The brink of Dwingeloo
Dwingeloo Travel Blog› entry 2 of 4 › view all entries
My husband Rens is very interested in stars, planets and the universe, so he wanted to visit the Planetron, which is a planetarium in the northern part of The Netherlands. The main reason why this big planetarium was built in a low populated area out of the way, is because there is less ‘pollution’ from street lights and houses here. As a matter fact, the area around the small town of Dwingeloo is one of the darkest places in The Netherlands.
Since Dwingeloo is also described as one of the most charming small villages of The Netherlands, and located next to a very beautiful national park where we could do some hiking, we decided to make a weekend out of it.
After arriving in our hotel in the nearby town called Spier (Best Western Hotel De Woudzoom) and unpacking some of our stuff, we immediately hop back into our car and head out for Dwingeloo. The weather is quite bad, it’s grey and rainy, but we decide not to let that spoil our afternoon.
We drive straight to the centre, which in Dwingeloo is actually a ‘brink’. The Dutch word ‘brink’ is best translated as ‘village green’.
A village green is a common open area within a settlement. Traditionally, a village green was often common grassland at the centre of an agricultural settlement and it was used for grazing. The village green of Dwingeloo is surrounded by trees and it has a pond that was used for watering sheep before they were led out to the heath land.
There are also some large ‘zwerfkeien’ (Dutch for glacial erratic) on and around the village green. These are pieces of rock that can range in size from pebbles to large boulders. There are a couple of these boulders around, just like in other areas in the northern part of The Netherlands. They have been transported by glaciers and they are one of a series of indicators that mark the path of prehistoric glacier movement.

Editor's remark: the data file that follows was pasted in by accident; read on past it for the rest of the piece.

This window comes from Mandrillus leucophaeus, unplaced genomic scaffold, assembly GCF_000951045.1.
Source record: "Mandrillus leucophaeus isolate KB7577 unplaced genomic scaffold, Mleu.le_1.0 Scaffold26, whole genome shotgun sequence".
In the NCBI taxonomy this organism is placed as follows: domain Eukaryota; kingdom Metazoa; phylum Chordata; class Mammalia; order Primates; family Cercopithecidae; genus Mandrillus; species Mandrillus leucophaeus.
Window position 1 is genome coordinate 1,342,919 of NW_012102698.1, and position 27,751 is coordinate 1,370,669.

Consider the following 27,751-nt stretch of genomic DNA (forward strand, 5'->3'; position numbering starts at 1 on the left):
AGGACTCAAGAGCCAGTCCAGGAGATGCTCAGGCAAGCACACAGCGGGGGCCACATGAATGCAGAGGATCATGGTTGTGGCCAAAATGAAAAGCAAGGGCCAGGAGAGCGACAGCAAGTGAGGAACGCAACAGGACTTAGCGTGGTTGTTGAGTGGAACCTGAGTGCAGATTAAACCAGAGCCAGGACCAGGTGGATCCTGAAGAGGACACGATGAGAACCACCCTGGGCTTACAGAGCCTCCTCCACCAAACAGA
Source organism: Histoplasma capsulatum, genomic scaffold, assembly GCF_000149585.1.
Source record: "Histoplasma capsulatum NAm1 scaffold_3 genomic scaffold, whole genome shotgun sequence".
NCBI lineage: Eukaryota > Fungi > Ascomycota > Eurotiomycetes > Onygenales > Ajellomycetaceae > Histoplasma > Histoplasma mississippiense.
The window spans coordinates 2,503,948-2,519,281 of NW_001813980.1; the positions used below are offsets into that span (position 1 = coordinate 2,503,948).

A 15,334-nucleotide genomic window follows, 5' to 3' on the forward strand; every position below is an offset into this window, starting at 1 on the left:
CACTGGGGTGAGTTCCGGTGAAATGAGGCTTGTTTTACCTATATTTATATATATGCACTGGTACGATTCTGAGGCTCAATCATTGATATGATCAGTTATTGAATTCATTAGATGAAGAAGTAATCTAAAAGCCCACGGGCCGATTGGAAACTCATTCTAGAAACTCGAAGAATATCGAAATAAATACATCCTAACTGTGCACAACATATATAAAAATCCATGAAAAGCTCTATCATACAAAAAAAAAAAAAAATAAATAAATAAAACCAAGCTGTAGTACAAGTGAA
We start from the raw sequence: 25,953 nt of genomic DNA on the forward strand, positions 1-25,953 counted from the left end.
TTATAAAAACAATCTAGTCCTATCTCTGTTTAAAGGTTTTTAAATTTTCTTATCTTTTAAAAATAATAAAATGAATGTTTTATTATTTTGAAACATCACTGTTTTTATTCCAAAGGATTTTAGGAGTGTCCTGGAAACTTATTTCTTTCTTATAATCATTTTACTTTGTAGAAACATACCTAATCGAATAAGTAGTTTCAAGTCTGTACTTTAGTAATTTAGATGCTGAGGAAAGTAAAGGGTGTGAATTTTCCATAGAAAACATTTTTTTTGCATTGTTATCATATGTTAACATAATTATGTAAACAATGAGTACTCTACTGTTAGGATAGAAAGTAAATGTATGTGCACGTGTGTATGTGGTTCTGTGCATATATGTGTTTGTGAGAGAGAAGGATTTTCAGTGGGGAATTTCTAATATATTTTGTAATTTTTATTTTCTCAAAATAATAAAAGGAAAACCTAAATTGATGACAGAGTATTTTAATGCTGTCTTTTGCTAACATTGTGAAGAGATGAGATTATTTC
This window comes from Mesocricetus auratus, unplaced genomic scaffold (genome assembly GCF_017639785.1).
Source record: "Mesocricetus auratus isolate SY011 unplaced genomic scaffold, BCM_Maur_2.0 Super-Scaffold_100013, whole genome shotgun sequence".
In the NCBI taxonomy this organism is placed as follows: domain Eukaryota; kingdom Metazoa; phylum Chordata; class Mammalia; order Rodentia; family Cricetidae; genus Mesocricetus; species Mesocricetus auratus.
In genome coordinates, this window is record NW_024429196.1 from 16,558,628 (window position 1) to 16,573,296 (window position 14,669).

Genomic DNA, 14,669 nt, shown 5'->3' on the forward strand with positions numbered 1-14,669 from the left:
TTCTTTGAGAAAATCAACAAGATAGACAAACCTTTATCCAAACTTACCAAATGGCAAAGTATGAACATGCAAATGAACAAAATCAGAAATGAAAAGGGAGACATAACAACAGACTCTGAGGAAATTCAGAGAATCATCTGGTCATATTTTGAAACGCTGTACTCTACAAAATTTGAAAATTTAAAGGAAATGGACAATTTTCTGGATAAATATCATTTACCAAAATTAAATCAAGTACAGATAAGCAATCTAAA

After we’ve had a couple of drinks in one of the café’s that are right next to the village green, we check out the historic buildings that are also lining the same village green.
There are also a couple of beautiful old farms with thatched roofs, one of these roofs is even being renewed that afternoon. Another sight is the 14thcentury St. Nicolas Church, which has an onion shaped tower. In front of this church is a statue of ‘de Juffer van Batinghe’ (the miss of Batinghe). In the 18thcentury, the daughter of the havezathe of Batinghe (havezathe was an important nobleman in that area) would drive by the church which was being built then. As she drove by on her horse, she would flirt with the general contractor, who couldn’t keep his thoughts with his work because of this enticing young woman.
Later that evening we have dinner at an old Saxon farm from the beginning of the 19thcentury. They only serve typically Dutch pancakes, which are made by a legendary, forty year-old family recipe. The farm is beautiful and very atmospheric, the pancakes are to die for.
After dinner we leave for the nearby Planetron. The program starts at 20:00, but since we have to be there to confirm our reservation at 19:30, we have plenty of time to watch the small exhibition. There are some small parts of rockets on display and some pictures and explanations of the universe.
At 20:00 we can enter the large blue dome, which is set up as a small movie theater. There are projections of the universe on a dome shaped projection screen. An expert shows all sorts of groups of stars (like the big dipper, for instance, which Rens and I could never identify before), some planets and what they look like through a large telescope and the Milky Way.
We are then led to the huge professional telescope the Planetron has. The entire group of people (about fifteen to twenty people) are allowed to watch through the telescope, but unfortunately the cloudy weather prevents us from having a good look. The projections on the dome gave us an excellent idea of what we might see through a telescope like this (a planet would still be tiny because it’s so far away), so it’s not a huge disappointment.
It was all very intriguing and we leave for our hotel very satisfied with all the new stuff we’ve learned.